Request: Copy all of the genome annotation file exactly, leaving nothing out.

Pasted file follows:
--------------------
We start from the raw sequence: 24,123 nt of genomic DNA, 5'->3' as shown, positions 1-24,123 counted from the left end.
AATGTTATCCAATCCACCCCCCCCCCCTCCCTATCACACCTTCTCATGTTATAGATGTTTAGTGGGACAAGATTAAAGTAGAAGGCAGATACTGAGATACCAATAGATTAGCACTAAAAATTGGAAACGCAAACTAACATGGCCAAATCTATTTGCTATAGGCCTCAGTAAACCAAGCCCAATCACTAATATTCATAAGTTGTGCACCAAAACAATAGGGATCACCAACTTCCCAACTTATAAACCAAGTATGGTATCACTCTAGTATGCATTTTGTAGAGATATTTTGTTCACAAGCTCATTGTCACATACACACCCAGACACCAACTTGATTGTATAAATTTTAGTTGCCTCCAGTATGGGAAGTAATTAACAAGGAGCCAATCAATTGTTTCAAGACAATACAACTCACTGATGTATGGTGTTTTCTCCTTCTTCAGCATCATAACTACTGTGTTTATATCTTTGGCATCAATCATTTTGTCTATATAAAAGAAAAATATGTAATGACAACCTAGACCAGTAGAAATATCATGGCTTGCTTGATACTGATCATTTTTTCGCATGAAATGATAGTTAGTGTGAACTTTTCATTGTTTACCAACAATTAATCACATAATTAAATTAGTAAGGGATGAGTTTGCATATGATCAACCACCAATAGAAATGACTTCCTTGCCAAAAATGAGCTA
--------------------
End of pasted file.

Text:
We start from the raw sequence: 24,123 nt of genomic DNA, 5'->3' as shown, positions 1-24,123 counted from the left end.
AATGTTATCCAATCCACCCCCCCCCCCTCCCTATCACACCTTCTCATGTTATAGATGTTTAGTGGGACAAGATTAAAGTAGAAGGCAGATACTGAGATACCAATAGATTAGCACTAAAAATTGGAAACGCAAACTAACATGGCCAAATCTATTTGCTATAGGCCTCAGTAAACCAAGCCCAATCACTAATATTCATAAGTTGTGCACCAAAACAATAGGGATCACCAACTTCCCAACTTATAAACCAAGTATGGTATCACTCTAGTATGCATTTTGTAGAGATATTTTGTTCACAAGCTCATTGTCACATACACACCCAGACACCAACTTGATTGTATAAATTTTAGTTGCCTCCAGTATGGGAAGTAATTAACAAGGAGCCAATCAATTGTTTCAAGACAATACAACTCACTGATGTATGGTGTTTTCTCCTTCTTCAGCATCATAACTACTGTGTTTATATCTTTGGCATCAATCATTTTGTCTATATAAAAGAAAAATATGTAATGACAACCTAGACCAGTAGAAATATCATGGCTTGCTTGATACTGATCATTTTTTCGCATGAAATGATAGTTAGTGTGAACTTTTCATTGTTTACCAACAATTAATCACATAATTAAATTAGTAAGGGATGAGTTTGCATATGATCAACCACCAATAGAAATGACTTCCTTGCCAAAAATGAGCTA